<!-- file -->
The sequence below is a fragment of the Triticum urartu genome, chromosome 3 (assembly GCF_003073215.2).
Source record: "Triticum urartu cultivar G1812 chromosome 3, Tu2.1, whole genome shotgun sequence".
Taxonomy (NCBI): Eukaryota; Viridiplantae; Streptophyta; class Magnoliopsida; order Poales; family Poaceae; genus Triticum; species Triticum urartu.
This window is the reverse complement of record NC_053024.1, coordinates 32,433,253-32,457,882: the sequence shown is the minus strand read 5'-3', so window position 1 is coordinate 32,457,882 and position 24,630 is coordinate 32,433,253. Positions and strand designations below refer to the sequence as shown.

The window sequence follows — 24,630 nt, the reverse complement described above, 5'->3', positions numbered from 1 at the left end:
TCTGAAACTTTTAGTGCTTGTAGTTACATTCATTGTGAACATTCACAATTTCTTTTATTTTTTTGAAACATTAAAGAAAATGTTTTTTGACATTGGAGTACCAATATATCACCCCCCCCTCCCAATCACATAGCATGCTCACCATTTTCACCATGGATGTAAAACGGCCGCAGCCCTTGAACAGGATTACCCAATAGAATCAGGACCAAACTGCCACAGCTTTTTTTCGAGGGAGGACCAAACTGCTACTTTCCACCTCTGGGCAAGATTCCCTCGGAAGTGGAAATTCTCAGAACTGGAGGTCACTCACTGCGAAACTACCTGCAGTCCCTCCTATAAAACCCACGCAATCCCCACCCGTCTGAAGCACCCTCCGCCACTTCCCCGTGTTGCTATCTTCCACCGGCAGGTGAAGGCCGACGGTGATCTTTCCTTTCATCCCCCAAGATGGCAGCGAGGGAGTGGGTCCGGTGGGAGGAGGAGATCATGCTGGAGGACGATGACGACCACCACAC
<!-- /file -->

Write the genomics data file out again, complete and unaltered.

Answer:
The sequence below is a fragment of the Triticum urartu genome, chromosome 3 (assembly GCF_003073215.2).
Source record: "Triticum urartu cultivar G1812 chromosome 3, Tu2.1, whole genome shotgun sequence".
Taxonomy (NCBI): Eukaryota; Viridiplantae; Streptophyta; class Magnoliopsida; order Poales; family Poaceae; genus Triticum; species Triticum urartu.
This window is the reverse complement of record NC_053024.1, coordinates 32,433,253-32,457,882: the sequence shown is the minus strand read 5'-3', so window position 1 is coordinate 32,457,882 and position 24,630 is coordinate 32,433,253. Positions and strand designations below refer to the sequence as shown.

The window sequence follows — 24,630 nt, the reverse complement described above, 5'->3', positions numbered from 1 at the left end:
TCTGAAACTTTTAGTGCTTGTAGTTACATTCATTGTGAACATTCACAATTTCTTTTATTTTTTTGAAACATTAAAGAAAATGTTTTTTGACATTGGAGTACCAATATATCACCCCCCCCTCCCAATCACATAGCATGCTCACCATTTTCACCATGGATGTAAAACGGCCGCAGCCCTTGAACAGGATTACCCAATAGAATCAGGACCAAACTGCCACAGCTTTTTTTCGAGGGAGGACCAAACTGCTACTTTCCACCTCTGGGCAAGATTCCCTCGGAAGTGGAAATTCTCAGAACTGGAGGTCACTCACTGCGAAACTACCTGCAGTCCCTCCTATAAAACCCACGCAATCCCCACCCGTCTGAAGCACCCTCCGCCACTTCCCCGTGTTGCTATCTTCCACCGGCAGGTGAAGGCCGACGGTGATCTTTCCTTTCATCCCCCAAGATGGCAGCGAGGGAGTGGGTCCGGTGGGAGGAGGAGATCATGCTGGAGGACGATGACGACCACCACAC